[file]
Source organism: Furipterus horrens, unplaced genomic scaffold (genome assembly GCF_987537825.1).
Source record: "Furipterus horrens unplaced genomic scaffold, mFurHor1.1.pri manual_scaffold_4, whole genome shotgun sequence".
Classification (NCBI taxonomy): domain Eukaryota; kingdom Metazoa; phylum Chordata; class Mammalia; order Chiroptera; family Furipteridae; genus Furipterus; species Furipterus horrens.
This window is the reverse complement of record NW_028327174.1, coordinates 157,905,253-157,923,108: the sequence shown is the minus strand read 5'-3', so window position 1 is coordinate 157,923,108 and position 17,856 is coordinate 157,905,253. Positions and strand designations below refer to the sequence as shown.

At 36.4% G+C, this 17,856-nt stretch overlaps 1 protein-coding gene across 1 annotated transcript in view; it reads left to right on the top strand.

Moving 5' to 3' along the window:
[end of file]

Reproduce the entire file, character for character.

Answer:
Source organism: Furipterus horrens, unplaced genomic scaffold (genome assembly GCF_987537825.1).
Source record: "Furipterus horrens unplaced genomic scaffold, mFurHor1.1.pri manual_scaffold_4, whole genome shotgun sequence".
Classification (NCBI taxonomy): domain Eukaryota; kingdom Metazoa; phylum Chordata; class Mammalia; order Chiroptera; family Furipteridae; genus Furipterus; species Furipterus horrens.
This window is the reverse complement of record NW_028327174.1, coordinates 157,905,253-157,923,108: the sequence shown is the minus strand read 5'-3', so window position 1 is coordinate 157,923,108 and position 17,856 is coordinate 157,905,253. Positions and strand designations below refer to the sequence as shown.

At 36.4% G+C, this 17,856-nt stretch overlaps 1 protein-coding gene across 1 annotated transcript in view; it reads left to right on the top strand.

Moving 5' to 3' along the window: